An article by Punch, a Nigerian news website, indicates that "[a]s a result of the [F]ramework, a number of the DBMs have written to their customers, informing them of the development and their readiness to suspend any account linked to any fraudulent activity" (Punch 14 Jan. 2018). NIBSS mentions that banks "shall be prompted" during account openings or credit checks if customers have been "blacklisted" (NIBSS n.d.a). A 2016 report by the Nigeria Electronic Fraud Forum (NeFF) [5] indicates the following:

[I]t is quite unfortunate that despite several awareness and tips about BVN watchlist, some institutions still refuse to send BVNs of their customers who have been involved in fraudulent acts for watch-listing, thereby leaving these fraudsters free in our ecosystem and subsequently perpetrating more fraud. Out of the 1,020 unique individuals who were beneficiaries of fraudulent transactions in 2016 across listed channels, only 217 BVNs were sent to NIBSS for watch-listing. Obviously, this is just about 21% of supposed watchlisted BVNs. (Nigeria 5 July 2017, 23)

Corroborating information could not be found among the sources consulted by the Research Directorate within the time constraints of this Response.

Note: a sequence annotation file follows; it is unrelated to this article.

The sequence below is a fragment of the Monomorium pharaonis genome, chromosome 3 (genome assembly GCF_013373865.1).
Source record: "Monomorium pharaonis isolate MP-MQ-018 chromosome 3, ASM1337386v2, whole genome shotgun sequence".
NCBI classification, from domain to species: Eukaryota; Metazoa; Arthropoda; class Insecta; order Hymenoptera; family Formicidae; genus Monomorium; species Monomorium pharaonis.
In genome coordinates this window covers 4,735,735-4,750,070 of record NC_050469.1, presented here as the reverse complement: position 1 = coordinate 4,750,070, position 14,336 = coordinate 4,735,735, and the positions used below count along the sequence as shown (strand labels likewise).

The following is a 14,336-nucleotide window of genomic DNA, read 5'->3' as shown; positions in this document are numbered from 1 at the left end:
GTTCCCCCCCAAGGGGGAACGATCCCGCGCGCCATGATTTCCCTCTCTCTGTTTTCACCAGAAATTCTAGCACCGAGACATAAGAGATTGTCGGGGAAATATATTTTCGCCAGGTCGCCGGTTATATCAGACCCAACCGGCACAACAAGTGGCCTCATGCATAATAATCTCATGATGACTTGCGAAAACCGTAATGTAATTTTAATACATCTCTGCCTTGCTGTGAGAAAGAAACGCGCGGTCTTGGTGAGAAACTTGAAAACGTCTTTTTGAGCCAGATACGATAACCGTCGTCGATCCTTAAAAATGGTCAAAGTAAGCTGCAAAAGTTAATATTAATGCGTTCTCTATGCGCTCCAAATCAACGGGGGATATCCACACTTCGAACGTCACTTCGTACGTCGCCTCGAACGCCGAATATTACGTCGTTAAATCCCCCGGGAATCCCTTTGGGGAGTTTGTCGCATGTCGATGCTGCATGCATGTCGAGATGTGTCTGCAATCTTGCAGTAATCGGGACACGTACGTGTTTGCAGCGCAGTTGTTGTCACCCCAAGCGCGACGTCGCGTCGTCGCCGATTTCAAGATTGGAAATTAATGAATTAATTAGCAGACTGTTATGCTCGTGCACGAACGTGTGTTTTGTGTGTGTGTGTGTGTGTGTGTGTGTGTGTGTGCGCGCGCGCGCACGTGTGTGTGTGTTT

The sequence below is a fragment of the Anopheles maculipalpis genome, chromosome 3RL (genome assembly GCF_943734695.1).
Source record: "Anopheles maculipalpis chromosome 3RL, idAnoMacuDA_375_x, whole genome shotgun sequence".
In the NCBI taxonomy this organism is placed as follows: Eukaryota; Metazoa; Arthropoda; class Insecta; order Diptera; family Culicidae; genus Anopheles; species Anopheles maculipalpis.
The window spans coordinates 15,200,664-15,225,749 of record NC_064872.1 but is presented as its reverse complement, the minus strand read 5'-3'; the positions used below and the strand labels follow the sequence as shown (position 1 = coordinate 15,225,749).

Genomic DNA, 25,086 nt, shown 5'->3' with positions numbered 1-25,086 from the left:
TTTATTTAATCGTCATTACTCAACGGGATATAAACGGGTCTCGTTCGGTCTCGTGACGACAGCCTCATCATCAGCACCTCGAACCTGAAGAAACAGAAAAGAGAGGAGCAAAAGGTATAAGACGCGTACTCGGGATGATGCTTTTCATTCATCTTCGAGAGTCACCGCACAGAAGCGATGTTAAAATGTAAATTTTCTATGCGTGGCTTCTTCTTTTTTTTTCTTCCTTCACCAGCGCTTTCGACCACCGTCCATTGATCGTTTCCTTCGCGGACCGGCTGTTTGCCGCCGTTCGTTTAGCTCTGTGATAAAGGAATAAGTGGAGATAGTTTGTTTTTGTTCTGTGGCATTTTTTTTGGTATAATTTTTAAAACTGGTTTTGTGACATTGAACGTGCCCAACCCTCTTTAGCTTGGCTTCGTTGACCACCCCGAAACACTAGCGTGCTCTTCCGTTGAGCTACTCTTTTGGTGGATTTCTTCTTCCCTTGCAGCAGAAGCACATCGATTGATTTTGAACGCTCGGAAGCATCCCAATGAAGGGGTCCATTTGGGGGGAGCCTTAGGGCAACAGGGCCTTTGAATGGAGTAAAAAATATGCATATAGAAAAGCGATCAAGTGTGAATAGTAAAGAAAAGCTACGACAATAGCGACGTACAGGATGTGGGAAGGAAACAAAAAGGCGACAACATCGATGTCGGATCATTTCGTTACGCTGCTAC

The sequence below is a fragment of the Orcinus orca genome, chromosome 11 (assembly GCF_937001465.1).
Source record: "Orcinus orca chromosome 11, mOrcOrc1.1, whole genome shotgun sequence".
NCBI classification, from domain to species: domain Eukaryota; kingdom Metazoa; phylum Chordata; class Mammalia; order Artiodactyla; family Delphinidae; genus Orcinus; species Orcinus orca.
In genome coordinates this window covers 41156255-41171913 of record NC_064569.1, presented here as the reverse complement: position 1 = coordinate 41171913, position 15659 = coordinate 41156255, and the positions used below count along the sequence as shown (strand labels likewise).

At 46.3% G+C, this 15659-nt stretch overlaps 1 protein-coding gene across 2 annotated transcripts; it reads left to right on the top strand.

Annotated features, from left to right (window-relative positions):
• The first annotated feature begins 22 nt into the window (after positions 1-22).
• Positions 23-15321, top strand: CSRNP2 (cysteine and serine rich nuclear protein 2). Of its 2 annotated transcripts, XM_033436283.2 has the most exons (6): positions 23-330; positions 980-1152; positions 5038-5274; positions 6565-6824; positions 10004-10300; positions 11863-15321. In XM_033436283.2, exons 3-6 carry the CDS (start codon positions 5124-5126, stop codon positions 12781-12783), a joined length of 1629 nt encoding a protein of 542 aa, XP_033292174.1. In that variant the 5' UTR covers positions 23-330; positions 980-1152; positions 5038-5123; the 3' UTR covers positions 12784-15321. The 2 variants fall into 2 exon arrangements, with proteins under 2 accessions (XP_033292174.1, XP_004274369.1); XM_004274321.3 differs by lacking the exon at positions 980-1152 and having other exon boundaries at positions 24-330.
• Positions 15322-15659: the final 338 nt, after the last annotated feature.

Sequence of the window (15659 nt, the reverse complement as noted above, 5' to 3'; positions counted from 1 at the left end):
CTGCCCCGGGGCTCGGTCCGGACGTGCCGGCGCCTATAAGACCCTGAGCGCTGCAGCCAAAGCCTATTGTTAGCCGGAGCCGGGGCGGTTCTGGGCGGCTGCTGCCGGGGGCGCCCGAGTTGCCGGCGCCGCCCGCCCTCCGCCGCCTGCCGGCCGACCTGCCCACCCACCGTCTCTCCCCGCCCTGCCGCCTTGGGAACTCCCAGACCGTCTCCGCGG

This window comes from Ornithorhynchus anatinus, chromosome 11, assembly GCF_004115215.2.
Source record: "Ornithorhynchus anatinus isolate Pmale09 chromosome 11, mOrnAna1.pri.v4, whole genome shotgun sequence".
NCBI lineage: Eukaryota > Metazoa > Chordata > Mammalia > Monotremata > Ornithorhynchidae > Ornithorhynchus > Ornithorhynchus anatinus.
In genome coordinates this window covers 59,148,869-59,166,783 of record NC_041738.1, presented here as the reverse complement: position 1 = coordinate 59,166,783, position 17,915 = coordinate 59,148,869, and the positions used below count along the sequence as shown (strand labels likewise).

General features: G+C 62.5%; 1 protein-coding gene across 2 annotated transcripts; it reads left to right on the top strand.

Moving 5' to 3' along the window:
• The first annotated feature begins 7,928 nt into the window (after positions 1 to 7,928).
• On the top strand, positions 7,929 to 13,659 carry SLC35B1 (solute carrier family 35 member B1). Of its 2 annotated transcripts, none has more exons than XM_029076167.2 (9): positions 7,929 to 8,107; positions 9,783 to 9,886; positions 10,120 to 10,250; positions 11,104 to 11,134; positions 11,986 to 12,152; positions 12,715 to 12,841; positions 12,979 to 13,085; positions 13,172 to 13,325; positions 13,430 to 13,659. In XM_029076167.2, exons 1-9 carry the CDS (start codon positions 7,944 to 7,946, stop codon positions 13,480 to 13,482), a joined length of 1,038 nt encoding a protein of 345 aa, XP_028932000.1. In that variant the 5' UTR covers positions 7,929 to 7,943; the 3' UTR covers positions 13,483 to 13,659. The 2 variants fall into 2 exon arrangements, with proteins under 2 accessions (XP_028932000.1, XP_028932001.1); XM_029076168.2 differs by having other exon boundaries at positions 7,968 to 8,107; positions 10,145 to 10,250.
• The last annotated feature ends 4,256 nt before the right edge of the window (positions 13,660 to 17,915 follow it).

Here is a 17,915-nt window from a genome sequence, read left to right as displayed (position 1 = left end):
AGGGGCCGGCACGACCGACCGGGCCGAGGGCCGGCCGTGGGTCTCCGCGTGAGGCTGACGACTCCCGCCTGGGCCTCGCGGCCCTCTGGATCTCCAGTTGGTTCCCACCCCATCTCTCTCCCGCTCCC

4.2 Payroll and Pension Audits

According to the website of the Nigerian State House [office of the President], the government used the BVN for payroll and pension audits, which led to the "detection of more than 50,000 erroneous payroll entries" (Nigeria n.d.b). Similarly, an article by Nigeria CommunicationsWeek (Comms Week), a Nigerian news website, indicates that the Akwa Ibom state government found "1,458 cases of [BVN-]related frauds involving civil servants and pensioners in the public service"; according to the Finance Commissioner, cases of one BVN being linked to more than one person were discovered (Comms Week 19 Apr. 2016).

This Response was prepared after researching publicly accessible information currently available to the Research Directorate within time constraints. This Response is not, and does not purport to be, conclusive as to the merit of any particular claim for refugee protection. Please find below the list of sources consulted in researching this Information Request.


[1] A Deposit Money Bank (DMB) is "[a] financial institution licensed by the regulatory authority to mobilize deposits from the surplus unit and channel the funds through loans to the deficit unit and perfor[m] other financial services activities" (Nigeria n.d.c).